How lust affects the brain

ALONG with a team of psychologists and philosophers (with the psychologist Kurt Gray as the lead author), I published a study in The Journal of Personality and Social Psychology that looked at the effect of viewing naked bodies. We went hard-core, drawing our images from a book by the photographer Timothy Greenfield-Sanders called “XXX: 30 Porn-Star Portraits.” This collection was perfect for our purposes, as it had two side-by-side photographs of each attractive individual, with the same lighting, posture and expression — but in one photograph the person was fully dressed, in the other naked.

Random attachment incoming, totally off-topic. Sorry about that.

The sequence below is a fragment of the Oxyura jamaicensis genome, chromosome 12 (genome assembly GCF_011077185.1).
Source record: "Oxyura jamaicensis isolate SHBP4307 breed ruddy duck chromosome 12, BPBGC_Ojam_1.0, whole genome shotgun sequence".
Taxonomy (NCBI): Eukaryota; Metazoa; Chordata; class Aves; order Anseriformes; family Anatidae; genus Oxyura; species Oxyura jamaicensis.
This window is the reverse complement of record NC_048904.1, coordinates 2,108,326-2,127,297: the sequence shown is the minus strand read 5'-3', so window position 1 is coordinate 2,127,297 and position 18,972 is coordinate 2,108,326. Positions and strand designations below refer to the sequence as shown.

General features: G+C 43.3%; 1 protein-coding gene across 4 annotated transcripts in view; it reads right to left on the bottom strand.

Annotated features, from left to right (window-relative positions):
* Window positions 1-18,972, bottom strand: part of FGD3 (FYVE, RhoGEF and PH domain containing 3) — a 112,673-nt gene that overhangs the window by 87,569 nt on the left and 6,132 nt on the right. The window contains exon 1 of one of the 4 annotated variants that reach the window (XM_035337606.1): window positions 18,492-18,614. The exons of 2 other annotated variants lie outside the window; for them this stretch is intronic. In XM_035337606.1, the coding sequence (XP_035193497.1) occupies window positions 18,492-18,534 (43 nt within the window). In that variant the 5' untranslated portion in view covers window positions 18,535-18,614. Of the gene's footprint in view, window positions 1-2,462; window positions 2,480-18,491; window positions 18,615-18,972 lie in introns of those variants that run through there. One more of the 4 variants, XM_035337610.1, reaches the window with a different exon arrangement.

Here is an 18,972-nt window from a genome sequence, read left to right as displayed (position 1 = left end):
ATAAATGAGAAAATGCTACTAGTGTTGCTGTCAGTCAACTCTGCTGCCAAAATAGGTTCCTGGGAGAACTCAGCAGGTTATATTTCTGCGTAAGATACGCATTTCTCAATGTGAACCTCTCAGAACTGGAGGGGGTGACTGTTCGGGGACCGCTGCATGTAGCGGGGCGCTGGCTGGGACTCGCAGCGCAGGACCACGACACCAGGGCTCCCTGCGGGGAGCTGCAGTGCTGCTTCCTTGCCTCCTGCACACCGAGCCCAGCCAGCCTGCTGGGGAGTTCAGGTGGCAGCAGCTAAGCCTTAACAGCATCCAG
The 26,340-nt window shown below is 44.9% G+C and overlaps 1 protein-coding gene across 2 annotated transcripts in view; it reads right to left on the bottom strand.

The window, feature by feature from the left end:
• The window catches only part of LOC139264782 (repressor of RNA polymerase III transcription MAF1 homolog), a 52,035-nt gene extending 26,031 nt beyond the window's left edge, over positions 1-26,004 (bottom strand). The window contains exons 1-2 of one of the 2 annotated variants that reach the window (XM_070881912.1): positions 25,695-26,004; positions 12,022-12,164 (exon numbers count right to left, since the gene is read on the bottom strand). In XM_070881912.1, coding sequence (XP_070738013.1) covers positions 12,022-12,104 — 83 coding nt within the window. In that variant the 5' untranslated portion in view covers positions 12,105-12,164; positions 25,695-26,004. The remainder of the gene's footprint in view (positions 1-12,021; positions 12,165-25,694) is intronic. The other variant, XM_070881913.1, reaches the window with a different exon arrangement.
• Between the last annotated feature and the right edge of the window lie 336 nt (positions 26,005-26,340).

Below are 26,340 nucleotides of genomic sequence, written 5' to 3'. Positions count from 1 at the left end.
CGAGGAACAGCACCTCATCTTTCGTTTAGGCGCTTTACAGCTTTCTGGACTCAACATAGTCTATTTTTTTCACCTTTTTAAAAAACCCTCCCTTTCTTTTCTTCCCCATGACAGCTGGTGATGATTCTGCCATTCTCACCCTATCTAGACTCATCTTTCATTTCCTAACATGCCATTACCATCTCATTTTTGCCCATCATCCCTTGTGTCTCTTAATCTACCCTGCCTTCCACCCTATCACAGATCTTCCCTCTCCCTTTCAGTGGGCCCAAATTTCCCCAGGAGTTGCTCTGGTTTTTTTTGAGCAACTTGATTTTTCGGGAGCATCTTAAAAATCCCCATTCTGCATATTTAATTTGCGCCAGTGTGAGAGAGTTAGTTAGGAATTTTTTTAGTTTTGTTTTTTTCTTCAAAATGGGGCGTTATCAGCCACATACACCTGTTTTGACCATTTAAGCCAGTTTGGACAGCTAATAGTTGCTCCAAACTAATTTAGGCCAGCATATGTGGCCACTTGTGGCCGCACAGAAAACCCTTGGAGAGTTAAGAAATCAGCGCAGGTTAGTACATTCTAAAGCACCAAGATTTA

We showed the pictures to our subjects and asked questions about these individuals — about the extent to which they were seen as purposeful agents, with the capacity for self-control, moral action and planning, and about the extent to which they were seen as experiencing beings, capable of feeling pain, pleasure, fear, rage, joy and desire. Consistent with the objectification view, naked people were thought of as having less agency. But contrary to this view, they were also thought of as being enhanced experiencers, capable of stronger feelings and greater emotional responses.

Relatedly, in another study of ours, in which participants gave people electric shocks, we found that the participants gave milder shocks to people who were partially undressed versus fully dressed, presumably because the flash of skin makes us more sensitive to others as experiencing beings.